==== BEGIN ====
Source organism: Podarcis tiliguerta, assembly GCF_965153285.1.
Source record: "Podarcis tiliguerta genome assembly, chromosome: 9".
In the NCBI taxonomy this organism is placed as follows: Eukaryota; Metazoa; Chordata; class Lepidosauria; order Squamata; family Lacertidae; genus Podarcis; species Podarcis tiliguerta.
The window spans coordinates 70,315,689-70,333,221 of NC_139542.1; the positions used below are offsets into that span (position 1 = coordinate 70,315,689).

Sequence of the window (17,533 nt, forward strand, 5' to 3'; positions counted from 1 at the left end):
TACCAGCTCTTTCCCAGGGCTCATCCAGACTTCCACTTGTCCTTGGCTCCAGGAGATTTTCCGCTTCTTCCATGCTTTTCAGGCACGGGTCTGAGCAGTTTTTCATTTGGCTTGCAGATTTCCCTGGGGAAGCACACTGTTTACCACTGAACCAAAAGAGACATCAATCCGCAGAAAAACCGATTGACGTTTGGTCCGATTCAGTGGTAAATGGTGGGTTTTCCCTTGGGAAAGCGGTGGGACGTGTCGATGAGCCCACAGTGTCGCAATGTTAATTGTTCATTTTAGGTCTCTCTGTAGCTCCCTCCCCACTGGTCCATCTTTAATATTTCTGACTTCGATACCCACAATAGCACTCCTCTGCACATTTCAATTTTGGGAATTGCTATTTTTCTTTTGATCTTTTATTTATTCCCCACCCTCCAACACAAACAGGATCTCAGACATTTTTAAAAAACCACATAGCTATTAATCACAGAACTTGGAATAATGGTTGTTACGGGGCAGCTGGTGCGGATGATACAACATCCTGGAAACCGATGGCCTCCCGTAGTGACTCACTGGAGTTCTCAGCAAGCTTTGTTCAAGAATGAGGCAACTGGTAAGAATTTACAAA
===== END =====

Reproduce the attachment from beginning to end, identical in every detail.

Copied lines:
Source organism: Podarcis tiliguerta, assembly GCF_965153285.1.
Source record: "Podarcis tiliguerta genome assembly, chromosome: 9".
In the NCBI taxonomy this organism is placed as follows: Eukaryota; Metazoa; Chordata; class Lepidosauria; order Squamata; family Lacertidae; genus Podarcis; species Podarcis tiliguerta.
The window spans coordinates 70,315,689-70,333,221 of NC_139542.1; the positions used below are offsets into that span (position 1 = coordinate 70,315,689).

Sequence of the window (17,533 nt, forward strand, 5' to 3'; positions counted from 1 at the left end):
TACCAGCTCTTTCCCAGGGCTCATCCAGACTTCCACTTGTCCTTGGCTCCAGGAGATTTTCCGCTTCTTCCATGCTTTTCAGGCACGGGTCTGAGCAGTTTTTCATTTGGCTTGCAGATTTCCCTGGGGAAGCACACTGTTTACCACTGAACCAAAAGAGACATCAATCCGCAGAAAAACCGATTGACGTTTGGTCCGATTCAGTGGTAAATGGTGGGTTTTCCCTTGGGAAAGCGGTGGGACGTGTCGATGAGCCCACAGTGTCGCAATGTTAATTGTTCATTTTAGGTCTCTCTGTAGCTCCCTCCCCACTGGTCCATCTTTAATATTTCTGACTTCGATACCCACAATAGCACTCCTCTGCACATTTCAATTTTGGGAATTGCTATTTTTCTTTTGATCTTTTATTTATTCCCCACCCTCCAACACAAACAGGATCTCAGACATTTTTAAAAAACCACATAGCTATTAATCACAGAACTTGGAATAATGGTTGTTACGGGGCAGCTGGTGCGGATGATACAACATCCTGGAAACCGATGGCCTCCCGTAGTGACTCACTGGAGTTCTCAGCAAGCTTTGTTCAAGAATGAGGCAACTGGTAAGAATTTACAAA